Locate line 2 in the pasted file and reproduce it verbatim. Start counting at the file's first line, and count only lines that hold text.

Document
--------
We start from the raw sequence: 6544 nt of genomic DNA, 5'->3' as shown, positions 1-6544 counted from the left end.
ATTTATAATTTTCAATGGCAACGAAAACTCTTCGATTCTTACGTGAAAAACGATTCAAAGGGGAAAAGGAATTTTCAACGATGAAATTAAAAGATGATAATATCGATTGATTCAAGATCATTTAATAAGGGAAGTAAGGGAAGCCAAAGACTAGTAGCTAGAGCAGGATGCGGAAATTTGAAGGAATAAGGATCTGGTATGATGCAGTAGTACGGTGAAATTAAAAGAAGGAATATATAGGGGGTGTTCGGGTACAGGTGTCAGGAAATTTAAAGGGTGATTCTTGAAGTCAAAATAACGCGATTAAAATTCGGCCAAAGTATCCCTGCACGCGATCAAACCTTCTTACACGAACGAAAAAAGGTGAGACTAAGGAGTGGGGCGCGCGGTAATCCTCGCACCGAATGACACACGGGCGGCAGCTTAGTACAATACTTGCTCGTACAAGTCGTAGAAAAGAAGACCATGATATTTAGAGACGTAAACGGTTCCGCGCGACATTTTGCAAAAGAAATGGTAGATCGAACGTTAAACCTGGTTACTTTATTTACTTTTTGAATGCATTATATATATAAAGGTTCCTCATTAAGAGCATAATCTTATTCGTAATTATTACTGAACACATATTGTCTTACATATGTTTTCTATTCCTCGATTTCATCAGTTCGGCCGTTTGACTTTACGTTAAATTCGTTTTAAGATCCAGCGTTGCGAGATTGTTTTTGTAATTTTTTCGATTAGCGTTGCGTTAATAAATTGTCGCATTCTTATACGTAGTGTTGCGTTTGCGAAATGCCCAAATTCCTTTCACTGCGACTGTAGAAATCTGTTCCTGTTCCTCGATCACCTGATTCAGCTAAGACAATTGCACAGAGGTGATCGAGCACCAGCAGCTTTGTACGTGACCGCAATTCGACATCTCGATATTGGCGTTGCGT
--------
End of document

ATTTATAATTTTCAATGGCAACGAAAACTCTTCGATTCTTACGTGAAAAACGATTCAAAGGGGAAAAGGAATTTTCAACGATGAAATTAAAAGATGATAATATCGATTGATTCAAGATCATTTAATAAGGGAAGTAAGGGAAGCCAAAGACTAGTAGCTAGAGCAGGATGCGGAAATTTGAAGGAATAAGGATCTGGTATGATGCAGTAGTACGGTGAAATTAAAAGAAGGAATATATAGGGGGTGTTCGGGTACAGGTGTCAGGAAATTTAAAGGGTGATTCTTGAAGTCAAAATAACGCGATTAAAATTCGGCCAAAGTATCCCTGCACGCGATCAAACCTTCTTACACGAACGAAAAAAGGTGAGACTAAGGAGTGGGGCGCGCGGTAATCCTCGCACCGAATGACACACGGGCGGCAGCTTAGTACAATACTTGCTCGTACAAGTCGTAGAAAAGAAGACCATGATATTTAGAGACGTAAACGGTTCCGCGCGACATTTTGCAAAAGAAATGGTAGATCGAACGTTAAACCTGGTTACTTTATTTACTTTTTGAATGCATTATATATATAAAGGTTCCTCATTAAGAGCATAATCTTATTCGTAATTATTACTGAACACATATTGTCTTACATATGTTTTCTATTCCTCGATTTCATCAGTTCGGCCGTTTGACTTTACGTTAAATTCGTTTTAAGATCCAGCGTTGCGAGATTGTTTTTGTAATTTTTTCGATTAGCGTTGCGTTAATAAATTGTCGCATTCTTATACGTAGTGTTGCGTTTGCGAAATGCCCAAATTCCTTTCACTGCGACTGTAGAAATCTGTTCCTGTTCCTCGATCACCTGATTCAGCTAAGACAATTGCACAGAGGTGATCGAGCACCAGCAGCTTTGTACGTGACCGCAATTCGACATCTCGATATTGGCGTTGCGT